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By B. John Zavrel


"YIN AND YANG", a bronze sculpture by Renate Stendar.


"Ever since my early childhood the joy of being creative has been a dominating factor in my life", says about herself the Swiss sculptor Renate Stendar.

After completing her studies at the art academy in Düsseldorf under the guidance of Professor Walter von Wecus, Renate Stendar's artistic career began as a theater stage designer. In the beginning, the theater offered the best opportunity to express her artistic ideas. In her work as a stage designer she had to capture the spirit and ideas of playwrights and poets. And it is precisely here where we can find the roots of her future work as a sculptor. Her sculptures always tell a story: dramatically, full of power ideas, emotions, and tension.

The 20th century has seen a disturbing trend for standardization and specialization in nearly all aspects of our life, which has led to impoverishment of the quality of life and to the feeling of emptiness in the individual. For this reason, Renate Stendar does not limit her creative work only to sculpture, but has, like the German sculptor Kurt Arentz, created a number of unique paintings to explore those aspects of Nature which can be better depicted using the line, light, shade, and colors. Unlike Kurt Arentz, whose masterful depiction of the animal sculpture is enlarged by his colorful paintings of flowers and trees in blossom, Renate Stendar's mystical, semi-abstract paintings depict the forces of Nature in their elemental aspects.

And this is one of the central ideas in the work of Rendate Stendar: the depiction of the elemental forces of Nature: the continuing process of creation, preservation, and dissolution.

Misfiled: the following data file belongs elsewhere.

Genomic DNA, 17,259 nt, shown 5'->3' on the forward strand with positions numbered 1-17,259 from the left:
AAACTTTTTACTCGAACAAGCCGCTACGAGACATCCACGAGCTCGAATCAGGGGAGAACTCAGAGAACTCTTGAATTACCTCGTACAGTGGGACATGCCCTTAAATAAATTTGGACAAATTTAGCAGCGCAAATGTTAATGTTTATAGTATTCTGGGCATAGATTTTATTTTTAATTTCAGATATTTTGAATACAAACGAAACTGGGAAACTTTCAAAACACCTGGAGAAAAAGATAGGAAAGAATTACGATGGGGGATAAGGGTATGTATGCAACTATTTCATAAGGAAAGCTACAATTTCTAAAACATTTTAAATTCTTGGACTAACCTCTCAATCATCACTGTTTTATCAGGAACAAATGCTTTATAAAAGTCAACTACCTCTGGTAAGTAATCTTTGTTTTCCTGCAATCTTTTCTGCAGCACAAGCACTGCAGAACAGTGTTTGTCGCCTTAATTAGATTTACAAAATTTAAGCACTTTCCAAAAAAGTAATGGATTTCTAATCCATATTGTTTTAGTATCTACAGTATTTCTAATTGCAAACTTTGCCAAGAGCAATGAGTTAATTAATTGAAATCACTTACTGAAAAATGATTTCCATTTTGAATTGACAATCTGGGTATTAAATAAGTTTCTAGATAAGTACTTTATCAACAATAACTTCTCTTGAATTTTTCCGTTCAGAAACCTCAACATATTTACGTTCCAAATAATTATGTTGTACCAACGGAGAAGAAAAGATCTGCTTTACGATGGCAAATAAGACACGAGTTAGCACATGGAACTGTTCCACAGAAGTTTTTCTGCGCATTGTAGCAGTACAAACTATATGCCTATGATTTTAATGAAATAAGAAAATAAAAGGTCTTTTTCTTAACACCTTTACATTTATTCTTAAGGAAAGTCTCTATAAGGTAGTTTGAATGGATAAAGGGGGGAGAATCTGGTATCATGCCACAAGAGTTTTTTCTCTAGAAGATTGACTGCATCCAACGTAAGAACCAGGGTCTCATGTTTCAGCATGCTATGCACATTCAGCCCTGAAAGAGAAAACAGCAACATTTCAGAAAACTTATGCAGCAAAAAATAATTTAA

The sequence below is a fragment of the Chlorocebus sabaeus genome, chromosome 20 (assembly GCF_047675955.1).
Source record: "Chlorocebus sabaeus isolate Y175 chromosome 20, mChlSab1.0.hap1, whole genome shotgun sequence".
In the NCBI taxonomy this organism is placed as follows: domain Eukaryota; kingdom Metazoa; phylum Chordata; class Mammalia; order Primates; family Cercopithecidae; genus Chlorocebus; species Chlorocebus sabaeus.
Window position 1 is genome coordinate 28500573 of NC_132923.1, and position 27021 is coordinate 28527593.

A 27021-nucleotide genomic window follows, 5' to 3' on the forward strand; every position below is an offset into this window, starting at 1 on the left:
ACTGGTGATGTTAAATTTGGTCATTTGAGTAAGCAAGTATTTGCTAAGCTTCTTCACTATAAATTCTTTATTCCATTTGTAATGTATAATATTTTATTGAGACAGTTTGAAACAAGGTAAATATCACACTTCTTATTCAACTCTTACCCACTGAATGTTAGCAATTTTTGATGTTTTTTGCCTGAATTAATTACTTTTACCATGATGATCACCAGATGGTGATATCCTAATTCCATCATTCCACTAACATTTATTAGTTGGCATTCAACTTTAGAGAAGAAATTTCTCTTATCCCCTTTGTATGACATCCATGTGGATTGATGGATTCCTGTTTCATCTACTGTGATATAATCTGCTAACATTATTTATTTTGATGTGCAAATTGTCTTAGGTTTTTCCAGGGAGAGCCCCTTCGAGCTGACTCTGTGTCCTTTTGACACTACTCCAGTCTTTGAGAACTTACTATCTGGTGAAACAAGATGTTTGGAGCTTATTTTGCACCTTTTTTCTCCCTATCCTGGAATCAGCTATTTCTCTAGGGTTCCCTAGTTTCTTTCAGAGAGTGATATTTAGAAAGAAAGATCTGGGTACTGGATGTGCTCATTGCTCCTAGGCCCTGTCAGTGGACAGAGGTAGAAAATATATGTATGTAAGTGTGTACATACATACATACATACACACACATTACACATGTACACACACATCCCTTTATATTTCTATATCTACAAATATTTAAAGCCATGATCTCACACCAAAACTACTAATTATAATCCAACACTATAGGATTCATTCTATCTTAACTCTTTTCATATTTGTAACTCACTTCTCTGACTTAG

We are awed by the often apocalyptic themes in her sculpture, such as "The Last Man", where in an enormous, inescapable maelstrom, man is drawn into the universe. One has to start thinking about our culture and the course of our civilization upon being confronted with her sculpture "Prometheus Betrayed". Here, man is shown producing the weapons of mass destruction and thus betraying the noble ideals of Prometheus -- the god who brought fire, light, and higher culture to mankind.

The group of sculptures which includes "Bride of the Wind", "Undine", and "Daughters of the Erlking" is quite unique. Created with a dynamic, fluid notion, these simple forms, and yet most powerful in their execution surely belong to her most interesting and unique works. They seem to be developed from a central point, in one single motion, one wave, one creative spiral.

This urge toward simplicity of form leads her even further in her sculptures like "Hope", which was recently acquired by the U.S. Museum of European Art in Clarence, New York. Here simple flower figures, which represent human emotions, are reduced to their most basic, nearly abstract form.

Renate Stendar often depicts themes which touch upon the great problems of our time, the opposites of right and wrong, creation and destruction, life and death. But yet, her depictions of these themes are never final, no matter how apocalyptic and dramatic they may seem. There is always something left -- HOPE.

In her bronze relief "Phoenix" the firebird representing re-birth is leaving the crumbling earth behind and flies up towards a star that is being born. In the sculpture "Fear not, I bring you good tiding of great joy" an angel assures mankind that they are not lost. Hope. This theme comes up again and again, directly and indirectly in the sculpture and paintings of Renate Stendar and her masterful representation of the eternal cycle of creation.

The themes depicting the elemental forces of Nature find their further artistic development in Renate Stendar's oil paintings. The cyclus "Four Seasons" depict the forces of Nature in their stages of conception, growth, maturity, and dissolution. This idea is further carried out to its roots in her masterful depiction of the beginning of creation in her painting "Yin and Yang". The passive male and the active female principles combine to bring about the

Also noteworthy among this group of paintings is "Sun" -- a deeply mystic depiction of the source of all light and life in our universe. This is the essence of Renate Stendar's art: the depiction of the universal aspects of life, of its mystical meaning, the search for a higher purpose of mankind.


Copyright 1996 PROMETHEUS
Reprinted with permission


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PROMETHEUS, Internet Bulletin for Art, Politics and Science.